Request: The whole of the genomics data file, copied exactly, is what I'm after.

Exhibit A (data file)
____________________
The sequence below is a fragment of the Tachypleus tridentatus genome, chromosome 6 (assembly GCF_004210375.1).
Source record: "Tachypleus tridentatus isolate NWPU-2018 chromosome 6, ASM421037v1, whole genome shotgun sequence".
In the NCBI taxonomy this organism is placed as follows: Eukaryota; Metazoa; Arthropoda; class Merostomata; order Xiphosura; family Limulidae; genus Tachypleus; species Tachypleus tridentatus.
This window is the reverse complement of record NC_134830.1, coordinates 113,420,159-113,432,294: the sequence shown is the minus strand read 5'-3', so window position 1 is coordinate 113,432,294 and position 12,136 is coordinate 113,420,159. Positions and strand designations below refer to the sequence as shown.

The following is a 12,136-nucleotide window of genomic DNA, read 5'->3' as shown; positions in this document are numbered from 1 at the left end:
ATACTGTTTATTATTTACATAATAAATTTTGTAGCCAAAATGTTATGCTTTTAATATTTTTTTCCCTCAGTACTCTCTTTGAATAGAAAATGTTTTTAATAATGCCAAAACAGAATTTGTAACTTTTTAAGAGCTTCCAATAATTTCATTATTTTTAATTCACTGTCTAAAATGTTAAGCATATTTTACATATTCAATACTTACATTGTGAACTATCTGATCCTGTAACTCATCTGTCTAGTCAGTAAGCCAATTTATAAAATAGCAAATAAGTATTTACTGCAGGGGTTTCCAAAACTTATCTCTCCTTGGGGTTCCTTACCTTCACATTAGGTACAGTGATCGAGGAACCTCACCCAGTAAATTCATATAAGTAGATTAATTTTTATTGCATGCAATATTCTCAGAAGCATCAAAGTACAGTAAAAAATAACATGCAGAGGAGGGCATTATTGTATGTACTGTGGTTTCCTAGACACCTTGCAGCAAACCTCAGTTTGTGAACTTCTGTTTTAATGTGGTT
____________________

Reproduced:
The sequence below is a fragment of the Tachypleus tridentatus genome, chromosome 6 (assembly GCF_004210375.1).
Source record: "Tachypleus tridentatus isolate NWPU-2018 chromosome 6, ASM421037v1, whole genome shotgun sequence".
In the NCBI taxonomy this organism is placed as follows: Eukaryota; Metazoa; Arthropoda; class Merostomata; order Xiphosura; family Limulidae; genus Tachypleus; species Tachypleus tridentatus.
This window is the reverse complement of record NC_134830.1, coordinates 113,420,159-113,432,294: the sequence shown is the minus strand read 5'-3', so window position 1 is coordinate 113,432,294 and position 12,136 is coordinate 113,420,159. Positions and strand designations below refer to the sequence as shown.

The following is a 12,136-nucleotide window of genomic DNA, read 5'->3' as shown; positions in this document are numbered from 1 at the left end:
ATACTGTTTATTATTTACATAATAAATTTTGTAGCCAAAATGTTATGCTTTTAATATTTTTTTCCCTCAGTACTCTCTTTGAATAGAAAATGTTTTTAATAATGCCAAAACAGAATTTGTAACTTTTTAAGAGCTTCCAATAATTTCATTATTTTTAATTCACTGTCTAAAATGTTAAGCATATTTTACATATTCAATACTTACATTGTGAACTATCTGATCCTGTAACTCATCTGTCTAGTCAGTAAGCCAATTTATAAAATAGCAAATAAGTATTTACTGCAGGGGTTTCCAAAACTTATCTCTCCTTGGGGTTCCTTACCTTCACATTAGGTACAGTGATCGAGGAACCTCACCCAGTAAATTCATATAAGTAGATTAATTTTTATTGCATGCAATATTCTCAGAAGCATCAAAGTACAGTAAAAAATAACATGCAGAGGAGGGCATTATTGTATGTACTGTGGTTTCCTAGACACCTTGCAGCAAACCTCAGTTTGTGAACTTCTGTTTTAATGTGGTT